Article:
The agreement between the Presidents of Russia, Belarus, Kazakhstan and Ukraine on forming a common economic zone, which is to be prepared by September 2003, must envisage a harmonised macroeconomic policy.
Kazakhstan's Deputy Foreign Minister Nurlan Onzhanov made this statement in his interview with the Kazakhstanskaya pravda newspaper.
While preparing the draft agreement the high level group intends to analyze the four states' domestic and foreign policies, he said.
This work must discover the barriers restraining comprehensive integration, Onzhanov pointed out. The competitive policy and role of antimonopoly authorities, systems of a branch state regulation as well as current deductions and benefits will also be the main focus of the analysis.
Besides the preparation of the agreement, September 2003 is to see the completion of the parties' economic policy on a number of directions, harmonisation of the current legislation and creation of a single interstate regulation committee on trade and tariffs, the Deputy Minister also stated.
This is the first agreement implying the creation of a body on foreign trade control and passing an agreement on key economic issues, Onzhanov stressed.
The agreement envisages a duty-free movement of goods and services on the four countries' territories.
An independent interstate committee on trade and tariffs will promote the future organisation to the supranational level, according to Onzhanov.
The committee will independently establish import and export fees, introduce changes to the agreement, touching upon the parties' rights and liabilities to each other in the trade and economic area.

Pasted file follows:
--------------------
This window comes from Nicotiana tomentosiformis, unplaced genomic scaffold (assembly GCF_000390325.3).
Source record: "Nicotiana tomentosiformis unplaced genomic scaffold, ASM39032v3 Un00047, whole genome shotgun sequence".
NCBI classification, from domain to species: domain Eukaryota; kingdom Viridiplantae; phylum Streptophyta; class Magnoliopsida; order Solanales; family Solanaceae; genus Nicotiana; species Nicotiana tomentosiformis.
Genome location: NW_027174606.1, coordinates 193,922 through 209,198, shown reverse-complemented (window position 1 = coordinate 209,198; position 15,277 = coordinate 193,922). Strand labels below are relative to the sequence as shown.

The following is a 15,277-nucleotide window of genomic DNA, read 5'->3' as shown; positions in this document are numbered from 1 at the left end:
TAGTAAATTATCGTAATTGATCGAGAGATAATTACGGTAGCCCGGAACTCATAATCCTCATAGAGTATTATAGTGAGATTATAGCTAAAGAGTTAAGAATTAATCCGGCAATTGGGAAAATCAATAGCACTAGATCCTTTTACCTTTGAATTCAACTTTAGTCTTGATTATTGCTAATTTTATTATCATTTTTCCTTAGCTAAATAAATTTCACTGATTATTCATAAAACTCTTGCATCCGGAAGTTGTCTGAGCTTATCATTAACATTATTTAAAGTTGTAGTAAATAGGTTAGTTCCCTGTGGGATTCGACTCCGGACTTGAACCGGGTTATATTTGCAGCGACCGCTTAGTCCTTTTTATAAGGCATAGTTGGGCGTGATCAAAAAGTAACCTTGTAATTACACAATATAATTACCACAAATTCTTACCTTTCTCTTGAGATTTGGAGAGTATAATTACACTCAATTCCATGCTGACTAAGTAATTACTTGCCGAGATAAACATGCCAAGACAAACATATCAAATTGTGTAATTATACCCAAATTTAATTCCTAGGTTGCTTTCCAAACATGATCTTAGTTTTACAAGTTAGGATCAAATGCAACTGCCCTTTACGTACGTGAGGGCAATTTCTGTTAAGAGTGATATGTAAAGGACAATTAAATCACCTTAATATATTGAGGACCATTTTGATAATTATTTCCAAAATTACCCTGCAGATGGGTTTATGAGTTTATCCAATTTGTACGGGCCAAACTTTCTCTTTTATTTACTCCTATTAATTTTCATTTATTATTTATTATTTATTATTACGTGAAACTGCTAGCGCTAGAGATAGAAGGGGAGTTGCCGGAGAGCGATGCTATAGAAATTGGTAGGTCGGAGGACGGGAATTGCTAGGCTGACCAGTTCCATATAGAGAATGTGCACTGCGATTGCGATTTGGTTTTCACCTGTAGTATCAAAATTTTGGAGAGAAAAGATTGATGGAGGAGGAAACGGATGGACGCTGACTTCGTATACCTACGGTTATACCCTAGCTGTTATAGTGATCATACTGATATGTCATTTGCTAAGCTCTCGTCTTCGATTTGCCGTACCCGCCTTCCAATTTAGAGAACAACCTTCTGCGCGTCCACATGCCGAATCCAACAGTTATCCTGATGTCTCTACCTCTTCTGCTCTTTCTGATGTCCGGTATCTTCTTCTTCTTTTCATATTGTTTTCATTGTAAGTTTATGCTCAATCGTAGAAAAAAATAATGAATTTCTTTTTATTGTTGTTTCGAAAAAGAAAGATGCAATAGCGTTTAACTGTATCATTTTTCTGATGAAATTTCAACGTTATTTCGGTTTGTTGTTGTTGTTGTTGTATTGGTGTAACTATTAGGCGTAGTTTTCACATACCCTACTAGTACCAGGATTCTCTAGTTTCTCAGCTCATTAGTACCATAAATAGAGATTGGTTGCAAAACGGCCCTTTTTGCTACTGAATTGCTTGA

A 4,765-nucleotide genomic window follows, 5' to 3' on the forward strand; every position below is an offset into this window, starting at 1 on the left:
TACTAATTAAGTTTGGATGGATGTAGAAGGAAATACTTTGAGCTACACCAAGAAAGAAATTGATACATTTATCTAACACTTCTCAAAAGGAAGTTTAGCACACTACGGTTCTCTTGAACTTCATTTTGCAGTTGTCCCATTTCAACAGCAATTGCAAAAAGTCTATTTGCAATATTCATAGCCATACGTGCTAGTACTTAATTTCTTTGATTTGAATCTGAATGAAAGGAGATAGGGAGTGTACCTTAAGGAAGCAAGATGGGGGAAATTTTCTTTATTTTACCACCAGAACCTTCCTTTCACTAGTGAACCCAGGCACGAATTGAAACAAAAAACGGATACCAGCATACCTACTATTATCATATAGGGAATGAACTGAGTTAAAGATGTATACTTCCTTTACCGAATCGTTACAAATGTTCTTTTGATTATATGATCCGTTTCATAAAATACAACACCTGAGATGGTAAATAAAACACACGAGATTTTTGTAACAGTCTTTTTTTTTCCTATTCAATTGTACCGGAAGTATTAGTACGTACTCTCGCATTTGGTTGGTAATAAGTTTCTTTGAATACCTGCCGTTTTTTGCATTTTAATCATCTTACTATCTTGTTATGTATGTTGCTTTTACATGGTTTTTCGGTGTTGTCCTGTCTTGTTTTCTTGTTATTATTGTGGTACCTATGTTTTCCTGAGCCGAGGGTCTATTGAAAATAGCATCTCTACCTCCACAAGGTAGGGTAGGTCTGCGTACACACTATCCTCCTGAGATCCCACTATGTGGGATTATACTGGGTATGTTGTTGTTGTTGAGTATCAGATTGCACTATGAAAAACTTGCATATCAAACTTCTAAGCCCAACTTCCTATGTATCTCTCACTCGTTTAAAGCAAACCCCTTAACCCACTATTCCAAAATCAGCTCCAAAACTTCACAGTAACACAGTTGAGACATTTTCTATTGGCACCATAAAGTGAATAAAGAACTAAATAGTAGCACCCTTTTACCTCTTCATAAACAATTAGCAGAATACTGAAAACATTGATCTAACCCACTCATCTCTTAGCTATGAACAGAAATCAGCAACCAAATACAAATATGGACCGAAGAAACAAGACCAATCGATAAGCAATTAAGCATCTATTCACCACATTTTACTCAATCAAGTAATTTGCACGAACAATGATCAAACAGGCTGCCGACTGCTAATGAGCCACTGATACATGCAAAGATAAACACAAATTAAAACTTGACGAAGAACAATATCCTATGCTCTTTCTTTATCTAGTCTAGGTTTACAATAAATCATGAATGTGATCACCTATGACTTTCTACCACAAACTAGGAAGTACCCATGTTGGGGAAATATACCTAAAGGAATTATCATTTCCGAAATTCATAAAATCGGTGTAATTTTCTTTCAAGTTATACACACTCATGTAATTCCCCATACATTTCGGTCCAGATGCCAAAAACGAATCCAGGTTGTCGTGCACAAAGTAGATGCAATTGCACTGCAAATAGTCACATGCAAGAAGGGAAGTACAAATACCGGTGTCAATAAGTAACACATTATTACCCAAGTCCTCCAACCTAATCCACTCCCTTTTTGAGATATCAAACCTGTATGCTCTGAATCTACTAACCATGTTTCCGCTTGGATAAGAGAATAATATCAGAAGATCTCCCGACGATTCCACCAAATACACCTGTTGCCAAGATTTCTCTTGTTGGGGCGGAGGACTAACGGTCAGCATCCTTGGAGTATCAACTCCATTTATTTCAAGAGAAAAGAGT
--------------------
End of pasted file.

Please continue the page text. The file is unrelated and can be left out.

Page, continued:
The committee will also be entitled to resolve issues of the liberalisation of trade in goods, forming of a capital movement regime, primarily touching upon protection of investments, the service trade regime in separate sectors and unification of the competitive policy based on the WTO principals and rights, Onzhanov stated.
"As a result we will receive a real Organisation of regional integration," the Deputy Minister stressed.
When answering the question why it was Moscow, Minsk, Astana and Kiev that had agreed to take more efficient measures to develop integration, the Deputy Minister pointed out that these countries had "the highest economic potential and were closer in speed, dynamics and contents of their current reforms." Today the contents of the EurAsEC integration policy differ significantly from the EU one, according to Onzhanov.
For example, the EurAsEC definitely favours macroeconomic approaches, unlike the EU. And also, it tries to reach higher integration stages by resolving the tasks of the lower ones.
The mechanism of coordinating the national legislation in the framework of the EurAsEC is at some points similar to the one of the EU, though it is not aimed at comprehensive adjustment of the legal base to the current EU legislation, the Deputy Minister said.
Onzhanov believes the EurAsEC development rate is better than that of other regional CIS organisations. However, both EurAsEC and the CIS real integration processes are lagging behind their legal registration.
Accordingly, the Deputy Minister supposes the "quartet's" statement is aimed at further development of the agreement on a common free trade zone and creation of a common economic zone as a real mechanism to fulfil their regional interests.